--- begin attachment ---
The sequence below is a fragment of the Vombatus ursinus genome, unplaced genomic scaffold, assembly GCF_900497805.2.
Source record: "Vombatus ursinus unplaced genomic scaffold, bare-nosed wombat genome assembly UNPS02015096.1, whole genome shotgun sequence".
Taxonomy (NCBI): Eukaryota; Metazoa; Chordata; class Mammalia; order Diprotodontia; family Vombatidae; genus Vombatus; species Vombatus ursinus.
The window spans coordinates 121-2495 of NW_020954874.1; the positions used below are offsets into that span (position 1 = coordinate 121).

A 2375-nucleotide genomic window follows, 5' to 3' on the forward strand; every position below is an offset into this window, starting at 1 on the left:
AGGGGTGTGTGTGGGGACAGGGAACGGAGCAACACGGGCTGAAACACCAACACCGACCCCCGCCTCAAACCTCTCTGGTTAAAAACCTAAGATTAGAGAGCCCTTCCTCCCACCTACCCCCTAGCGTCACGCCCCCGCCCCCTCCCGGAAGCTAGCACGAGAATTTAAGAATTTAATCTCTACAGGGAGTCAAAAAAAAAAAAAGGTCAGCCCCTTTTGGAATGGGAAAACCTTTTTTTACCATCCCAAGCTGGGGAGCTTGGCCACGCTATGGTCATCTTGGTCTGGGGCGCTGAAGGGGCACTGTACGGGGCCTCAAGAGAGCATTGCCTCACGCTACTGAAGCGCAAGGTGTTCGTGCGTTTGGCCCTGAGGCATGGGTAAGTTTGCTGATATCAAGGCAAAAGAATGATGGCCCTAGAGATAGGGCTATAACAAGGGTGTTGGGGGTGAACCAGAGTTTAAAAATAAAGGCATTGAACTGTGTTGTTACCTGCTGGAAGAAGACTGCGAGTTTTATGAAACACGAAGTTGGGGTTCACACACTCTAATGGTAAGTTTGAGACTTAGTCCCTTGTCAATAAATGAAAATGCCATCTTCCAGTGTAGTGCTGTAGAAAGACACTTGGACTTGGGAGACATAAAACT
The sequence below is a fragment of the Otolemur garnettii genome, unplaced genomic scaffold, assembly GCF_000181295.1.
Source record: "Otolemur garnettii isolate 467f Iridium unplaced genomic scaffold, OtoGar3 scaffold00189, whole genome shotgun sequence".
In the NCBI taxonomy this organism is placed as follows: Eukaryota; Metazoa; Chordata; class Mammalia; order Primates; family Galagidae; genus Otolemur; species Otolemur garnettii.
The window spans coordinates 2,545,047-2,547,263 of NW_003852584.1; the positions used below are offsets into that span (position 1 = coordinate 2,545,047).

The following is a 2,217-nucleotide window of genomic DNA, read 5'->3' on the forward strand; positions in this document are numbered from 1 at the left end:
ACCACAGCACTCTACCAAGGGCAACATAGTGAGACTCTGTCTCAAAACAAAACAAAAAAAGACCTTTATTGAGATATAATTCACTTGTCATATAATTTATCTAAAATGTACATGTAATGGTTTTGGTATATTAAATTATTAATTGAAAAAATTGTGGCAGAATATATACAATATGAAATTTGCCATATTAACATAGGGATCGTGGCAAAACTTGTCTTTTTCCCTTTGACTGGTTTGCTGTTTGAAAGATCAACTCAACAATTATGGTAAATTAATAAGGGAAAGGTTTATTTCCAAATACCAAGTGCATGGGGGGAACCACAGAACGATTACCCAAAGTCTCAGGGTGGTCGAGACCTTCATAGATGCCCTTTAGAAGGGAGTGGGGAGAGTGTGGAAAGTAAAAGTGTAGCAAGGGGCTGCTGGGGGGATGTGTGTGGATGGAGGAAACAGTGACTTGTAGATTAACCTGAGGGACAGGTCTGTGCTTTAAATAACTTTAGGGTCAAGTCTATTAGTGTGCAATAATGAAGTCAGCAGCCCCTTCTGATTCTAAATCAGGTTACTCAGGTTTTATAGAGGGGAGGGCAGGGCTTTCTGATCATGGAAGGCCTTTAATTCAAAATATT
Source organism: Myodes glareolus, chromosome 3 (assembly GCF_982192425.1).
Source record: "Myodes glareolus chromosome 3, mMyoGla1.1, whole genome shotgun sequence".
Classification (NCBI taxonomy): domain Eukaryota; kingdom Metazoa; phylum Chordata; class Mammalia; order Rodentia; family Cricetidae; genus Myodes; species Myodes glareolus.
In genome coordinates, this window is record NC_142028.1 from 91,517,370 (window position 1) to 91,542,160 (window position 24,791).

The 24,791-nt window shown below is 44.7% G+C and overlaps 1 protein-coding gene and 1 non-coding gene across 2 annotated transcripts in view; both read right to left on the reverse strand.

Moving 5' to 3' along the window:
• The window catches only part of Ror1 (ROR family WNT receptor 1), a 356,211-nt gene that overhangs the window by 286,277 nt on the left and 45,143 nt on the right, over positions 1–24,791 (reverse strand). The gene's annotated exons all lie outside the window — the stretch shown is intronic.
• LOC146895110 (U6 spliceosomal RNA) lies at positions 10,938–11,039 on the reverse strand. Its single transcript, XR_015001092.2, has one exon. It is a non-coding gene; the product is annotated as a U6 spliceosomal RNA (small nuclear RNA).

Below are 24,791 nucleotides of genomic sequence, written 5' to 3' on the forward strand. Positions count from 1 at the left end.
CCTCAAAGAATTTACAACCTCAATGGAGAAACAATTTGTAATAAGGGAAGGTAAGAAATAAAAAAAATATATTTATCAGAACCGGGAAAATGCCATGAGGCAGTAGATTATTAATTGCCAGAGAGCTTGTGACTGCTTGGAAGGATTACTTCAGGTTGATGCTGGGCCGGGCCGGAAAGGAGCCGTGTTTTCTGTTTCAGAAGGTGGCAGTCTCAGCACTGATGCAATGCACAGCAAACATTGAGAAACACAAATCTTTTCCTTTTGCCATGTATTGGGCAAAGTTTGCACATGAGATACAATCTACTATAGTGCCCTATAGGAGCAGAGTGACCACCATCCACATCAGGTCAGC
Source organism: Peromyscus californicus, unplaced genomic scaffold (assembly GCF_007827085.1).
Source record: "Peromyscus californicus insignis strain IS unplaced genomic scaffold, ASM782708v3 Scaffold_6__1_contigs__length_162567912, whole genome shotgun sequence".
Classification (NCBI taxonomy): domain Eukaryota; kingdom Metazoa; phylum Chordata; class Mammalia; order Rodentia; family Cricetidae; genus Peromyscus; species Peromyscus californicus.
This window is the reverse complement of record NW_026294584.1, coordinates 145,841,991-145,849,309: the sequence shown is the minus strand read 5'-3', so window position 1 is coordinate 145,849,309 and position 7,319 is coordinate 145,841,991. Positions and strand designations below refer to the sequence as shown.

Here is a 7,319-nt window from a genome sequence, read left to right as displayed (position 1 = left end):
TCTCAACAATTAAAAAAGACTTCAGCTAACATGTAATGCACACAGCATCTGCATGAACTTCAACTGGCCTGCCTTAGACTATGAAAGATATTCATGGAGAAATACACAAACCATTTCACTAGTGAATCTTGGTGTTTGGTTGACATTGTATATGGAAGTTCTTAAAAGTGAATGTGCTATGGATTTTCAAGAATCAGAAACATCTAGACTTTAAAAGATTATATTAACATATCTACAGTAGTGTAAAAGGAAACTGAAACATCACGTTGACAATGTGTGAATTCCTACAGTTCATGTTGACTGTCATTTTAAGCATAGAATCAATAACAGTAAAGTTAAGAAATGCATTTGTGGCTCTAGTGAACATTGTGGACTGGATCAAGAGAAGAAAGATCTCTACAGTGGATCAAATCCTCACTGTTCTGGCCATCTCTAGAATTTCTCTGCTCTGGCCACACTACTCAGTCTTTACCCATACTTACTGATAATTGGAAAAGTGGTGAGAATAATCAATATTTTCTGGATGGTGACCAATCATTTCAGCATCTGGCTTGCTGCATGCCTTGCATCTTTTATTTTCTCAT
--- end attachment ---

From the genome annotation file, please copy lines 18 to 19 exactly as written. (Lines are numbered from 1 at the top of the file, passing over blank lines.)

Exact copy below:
Moving 5' to 3' along the window:
• The window catches only part of Ror1 (ROR family WNT receptor 1), a 356,211-nt gene that overhangs the window by 286,277 nt on the left and 45,143 nt on the right, over positions 1–24,791 (reverse strand). The gene's annotated exons all lie outside the window — the stretch shown is intronic.